I will be adding links and content as I am able. You can sign up to have there articles delivered to you as e-mail if you would like!

Tonal Diatonic Harmony Progression

September 15, 2016                 Archives Previous Next

In traditional Western music, There is a predictable progression (the movement of one chord to the next) of chords within a key center. The establishment of key rests on the Dominant to Tonic chord movement, written by Roman numerals: V - I. In the key of C major this would be the G major chord moving to C major. If only notes of the scale are used to build the harmonies, the following diagram shows the expected chord movements.

diatonic harmonic progressions

Note the following:

  • The I chord can go to any of the other six diatonic chords.
  • Assuming the subdominant harmony is the ii chord and the dominant harmony is the V chord, root movement is by 5ths. For example, in the key of G major, the progression would be Bm, Em, Am, D, G.
  • As the vi chord in the diagram moves to the subdominant harmony, the choices are either the IV chord, the ii chord or a combination of both the IV - ii as the subdominant harmony. When the ii chord is used, it is many times in first inversion, rendering the bass tone of that chord the same as the IV chord. (inversions are or will be covered in another article. It is not essential to understanding the movement in this progression.)
  • In a similar fashion, as the subdominant harmony moves to the dominant harmony, the chord choice is either the Dominant V, or the Dominant vii0.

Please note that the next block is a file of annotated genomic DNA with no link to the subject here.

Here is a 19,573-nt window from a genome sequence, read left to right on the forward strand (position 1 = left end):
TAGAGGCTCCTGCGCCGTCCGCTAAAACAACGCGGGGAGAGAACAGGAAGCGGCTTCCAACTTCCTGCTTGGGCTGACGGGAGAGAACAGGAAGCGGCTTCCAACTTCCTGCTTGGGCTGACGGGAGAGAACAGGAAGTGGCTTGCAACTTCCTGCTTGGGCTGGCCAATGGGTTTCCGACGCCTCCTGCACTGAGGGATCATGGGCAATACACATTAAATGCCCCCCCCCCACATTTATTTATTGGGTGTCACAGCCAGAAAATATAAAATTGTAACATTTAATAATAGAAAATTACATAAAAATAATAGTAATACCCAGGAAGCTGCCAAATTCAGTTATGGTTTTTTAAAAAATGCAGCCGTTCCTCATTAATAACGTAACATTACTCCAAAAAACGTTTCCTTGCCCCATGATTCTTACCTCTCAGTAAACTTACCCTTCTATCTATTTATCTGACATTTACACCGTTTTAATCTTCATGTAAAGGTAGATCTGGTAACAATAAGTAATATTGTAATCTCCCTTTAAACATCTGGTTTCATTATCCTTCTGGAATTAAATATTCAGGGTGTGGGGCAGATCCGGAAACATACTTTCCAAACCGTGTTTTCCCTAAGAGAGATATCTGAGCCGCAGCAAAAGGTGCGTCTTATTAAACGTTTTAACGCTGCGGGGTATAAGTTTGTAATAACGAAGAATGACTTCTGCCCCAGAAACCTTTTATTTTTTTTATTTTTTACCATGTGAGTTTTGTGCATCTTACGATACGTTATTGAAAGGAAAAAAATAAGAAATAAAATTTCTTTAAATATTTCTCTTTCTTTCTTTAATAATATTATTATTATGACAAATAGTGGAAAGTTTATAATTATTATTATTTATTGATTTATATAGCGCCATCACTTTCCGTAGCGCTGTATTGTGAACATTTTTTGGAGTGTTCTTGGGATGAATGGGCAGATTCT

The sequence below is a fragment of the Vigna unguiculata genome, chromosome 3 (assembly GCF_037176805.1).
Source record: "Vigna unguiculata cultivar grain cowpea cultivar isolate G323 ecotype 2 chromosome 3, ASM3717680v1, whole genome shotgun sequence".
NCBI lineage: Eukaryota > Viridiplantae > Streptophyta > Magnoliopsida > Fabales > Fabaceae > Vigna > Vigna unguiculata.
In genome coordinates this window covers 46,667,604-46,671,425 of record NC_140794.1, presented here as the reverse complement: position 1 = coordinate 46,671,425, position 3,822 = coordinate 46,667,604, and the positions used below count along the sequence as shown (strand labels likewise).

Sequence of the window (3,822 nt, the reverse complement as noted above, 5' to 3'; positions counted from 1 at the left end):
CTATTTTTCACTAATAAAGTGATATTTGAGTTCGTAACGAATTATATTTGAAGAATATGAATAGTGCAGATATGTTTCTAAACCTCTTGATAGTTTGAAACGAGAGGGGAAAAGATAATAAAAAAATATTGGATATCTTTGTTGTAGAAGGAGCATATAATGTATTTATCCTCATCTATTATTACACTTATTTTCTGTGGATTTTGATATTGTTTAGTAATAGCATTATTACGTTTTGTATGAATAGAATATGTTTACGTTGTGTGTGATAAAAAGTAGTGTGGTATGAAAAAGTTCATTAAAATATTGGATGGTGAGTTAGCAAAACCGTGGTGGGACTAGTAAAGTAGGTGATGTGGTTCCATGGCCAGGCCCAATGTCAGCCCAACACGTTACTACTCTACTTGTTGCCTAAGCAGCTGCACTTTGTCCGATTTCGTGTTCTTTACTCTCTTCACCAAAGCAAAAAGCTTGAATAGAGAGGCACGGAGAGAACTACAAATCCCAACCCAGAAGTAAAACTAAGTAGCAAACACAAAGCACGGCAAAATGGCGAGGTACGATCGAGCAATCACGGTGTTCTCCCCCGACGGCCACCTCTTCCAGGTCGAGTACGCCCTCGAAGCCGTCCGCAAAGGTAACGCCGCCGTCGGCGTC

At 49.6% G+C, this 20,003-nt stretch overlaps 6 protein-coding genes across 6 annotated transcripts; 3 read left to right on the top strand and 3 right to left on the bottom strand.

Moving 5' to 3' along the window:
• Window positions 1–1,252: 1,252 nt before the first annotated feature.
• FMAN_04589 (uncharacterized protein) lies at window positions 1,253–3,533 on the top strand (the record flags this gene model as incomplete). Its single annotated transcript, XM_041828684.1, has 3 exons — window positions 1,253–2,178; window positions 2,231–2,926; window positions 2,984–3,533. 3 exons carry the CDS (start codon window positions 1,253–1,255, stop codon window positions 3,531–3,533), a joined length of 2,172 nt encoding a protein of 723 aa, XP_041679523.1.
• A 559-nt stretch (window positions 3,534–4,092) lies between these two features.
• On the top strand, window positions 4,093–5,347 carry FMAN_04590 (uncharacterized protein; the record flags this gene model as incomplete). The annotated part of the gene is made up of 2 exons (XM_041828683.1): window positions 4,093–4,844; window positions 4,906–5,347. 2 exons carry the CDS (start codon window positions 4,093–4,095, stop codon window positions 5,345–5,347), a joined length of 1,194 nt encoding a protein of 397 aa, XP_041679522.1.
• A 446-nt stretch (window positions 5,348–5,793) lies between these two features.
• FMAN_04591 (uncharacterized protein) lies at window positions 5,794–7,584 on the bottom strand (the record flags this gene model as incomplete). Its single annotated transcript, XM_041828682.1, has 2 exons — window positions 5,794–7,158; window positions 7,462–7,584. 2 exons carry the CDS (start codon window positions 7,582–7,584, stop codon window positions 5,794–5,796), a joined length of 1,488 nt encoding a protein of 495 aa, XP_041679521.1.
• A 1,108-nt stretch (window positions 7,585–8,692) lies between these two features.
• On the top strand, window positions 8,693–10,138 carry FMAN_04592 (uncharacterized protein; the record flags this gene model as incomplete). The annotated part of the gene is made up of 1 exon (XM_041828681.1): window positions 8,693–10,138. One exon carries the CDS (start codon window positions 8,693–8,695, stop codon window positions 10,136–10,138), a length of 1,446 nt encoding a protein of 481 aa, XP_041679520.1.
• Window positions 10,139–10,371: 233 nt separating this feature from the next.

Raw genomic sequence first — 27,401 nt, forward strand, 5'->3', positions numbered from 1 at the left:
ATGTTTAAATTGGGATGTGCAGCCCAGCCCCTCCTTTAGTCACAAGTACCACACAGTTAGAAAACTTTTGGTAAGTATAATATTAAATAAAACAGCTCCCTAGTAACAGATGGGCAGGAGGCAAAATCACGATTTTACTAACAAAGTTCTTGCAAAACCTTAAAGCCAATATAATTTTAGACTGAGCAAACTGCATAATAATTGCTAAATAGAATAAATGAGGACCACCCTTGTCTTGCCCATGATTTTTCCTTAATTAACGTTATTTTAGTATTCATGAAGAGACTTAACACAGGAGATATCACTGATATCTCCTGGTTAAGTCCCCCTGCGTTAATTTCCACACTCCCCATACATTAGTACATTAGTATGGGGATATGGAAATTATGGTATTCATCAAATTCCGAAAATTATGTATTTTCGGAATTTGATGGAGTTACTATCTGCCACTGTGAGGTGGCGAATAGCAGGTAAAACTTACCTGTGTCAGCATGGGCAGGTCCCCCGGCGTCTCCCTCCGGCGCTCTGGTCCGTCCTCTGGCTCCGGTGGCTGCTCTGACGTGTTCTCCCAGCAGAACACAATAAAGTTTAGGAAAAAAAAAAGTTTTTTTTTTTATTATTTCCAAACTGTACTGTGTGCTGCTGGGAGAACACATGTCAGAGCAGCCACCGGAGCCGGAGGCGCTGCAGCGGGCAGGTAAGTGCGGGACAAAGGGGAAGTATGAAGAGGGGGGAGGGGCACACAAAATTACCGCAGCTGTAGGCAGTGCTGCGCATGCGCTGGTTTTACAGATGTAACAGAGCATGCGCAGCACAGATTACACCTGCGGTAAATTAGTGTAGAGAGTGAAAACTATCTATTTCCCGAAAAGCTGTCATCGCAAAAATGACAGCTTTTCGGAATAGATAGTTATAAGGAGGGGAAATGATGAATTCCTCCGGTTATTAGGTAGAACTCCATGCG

•One common diatonic deviation is the Deceptive Cadence, where the Dominant harmony does not resolve to the expected tonic I chord, but rather proceeds to the vi Chord. This is possible because of the tonal ambiguity between the I and vi chord as they both have two scale tones in common. As example, in the key of D, the I chord is spelled D - F# - A and the vi chord is spelled B - D - F#. The resulting diagram looks like this:

harmonic progression with deceptive cadence

The diagram below shows the same progression for the harmonic minor scale.

Harmonic minor diatonic chord progression

This explains a majority of chord progressions within western music, both classical and contemporary. The bedrock progressions from this are:

ii - V- I in C major would be Dm - G - C

iio - V- i in C minor would be Do - G - Cm

IV - V - I in A major would be D - E - A

iv - V - i in A minor would be Dm - E - Am

IV - ii - V- I in D major would be G - Em - A - D

iv - iio - V- i in D minor would be Gm - Eo - A - Dm

vi - ii - V - I in F major would be Dm - Gm - C - F

VI -ii0 - V - i in F minor would be Db - G0 - C - Fm

vi - IV - V - I in G major would be Em - C - D - G

VI - iv - V - i in G minor would be Eb - Cm - D - Gm




T Shirts for Musicians

Heartbeat of a Drummer...from $19.95




musicians calendar cover

Make Music, not War decal...$4.95




  Tonal Prelude cover

Tonal Preludes...$15.95

As a blog we want to promote a dialogue with interested parties, so if you would like to comment on this article, have a suggestion or wish to submit a question, e-mail us here at music@tntmusicbox.com. We will post any appropriate comment directly below the article. We will reply to any questions directly to the e-mail address that came to us with your query. If you wish to receive these posts as we upload them to the website, please indicate in your e-mail this desire and we will add you to the list for this (and only this).


Many more titles are on the way! Let us notify you about their release.
Click here to sign up for our In The MusicBox newsletter and save 5% on your purchases.